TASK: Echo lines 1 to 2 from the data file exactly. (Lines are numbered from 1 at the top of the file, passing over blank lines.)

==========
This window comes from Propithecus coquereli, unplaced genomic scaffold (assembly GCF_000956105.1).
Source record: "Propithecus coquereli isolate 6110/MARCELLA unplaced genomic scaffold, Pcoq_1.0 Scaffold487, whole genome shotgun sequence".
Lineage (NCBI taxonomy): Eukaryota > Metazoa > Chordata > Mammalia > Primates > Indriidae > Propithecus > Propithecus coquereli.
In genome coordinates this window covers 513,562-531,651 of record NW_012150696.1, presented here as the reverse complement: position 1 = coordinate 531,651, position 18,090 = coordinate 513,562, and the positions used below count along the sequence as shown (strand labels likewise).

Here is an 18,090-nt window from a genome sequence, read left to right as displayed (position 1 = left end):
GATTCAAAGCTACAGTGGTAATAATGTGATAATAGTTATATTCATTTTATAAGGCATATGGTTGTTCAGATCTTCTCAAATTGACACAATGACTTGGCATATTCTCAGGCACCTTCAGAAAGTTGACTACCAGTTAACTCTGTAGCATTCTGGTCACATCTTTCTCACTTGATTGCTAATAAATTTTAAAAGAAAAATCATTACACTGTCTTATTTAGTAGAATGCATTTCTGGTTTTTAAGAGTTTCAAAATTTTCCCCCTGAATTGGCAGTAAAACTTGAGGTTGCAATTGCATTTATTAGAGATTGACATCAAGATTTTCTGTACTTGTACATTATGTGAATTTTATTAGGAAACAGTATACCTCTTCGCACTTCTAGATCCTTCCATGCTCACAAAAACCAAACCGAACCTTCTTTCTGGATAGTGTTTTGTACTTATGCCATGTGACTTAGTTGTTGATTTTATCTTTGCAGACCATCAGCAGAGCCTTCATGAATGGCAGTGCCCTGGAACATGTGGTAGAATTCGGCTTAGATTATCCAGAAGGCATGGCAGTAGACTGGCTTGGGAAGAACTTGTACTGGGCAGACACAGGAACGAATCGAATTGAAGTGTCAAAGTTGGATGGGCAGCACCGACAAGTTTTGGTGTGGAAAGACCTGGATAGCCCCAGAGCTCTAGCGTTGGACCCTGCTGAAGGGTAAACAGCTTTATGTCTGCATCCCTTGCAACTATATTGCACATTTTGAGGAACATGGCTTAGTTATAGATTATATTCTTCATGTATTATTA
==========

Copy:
This window comes from Propithecus coquereli, unplaced genomic scaffold (assembly GCF_000956105.1).
Source record: "Propithecus coquereli isolate 6110/MARCELLA unplaced genomic scaffold, Pcoq_1.0 Scaffold487, whole genome shotgun sequence".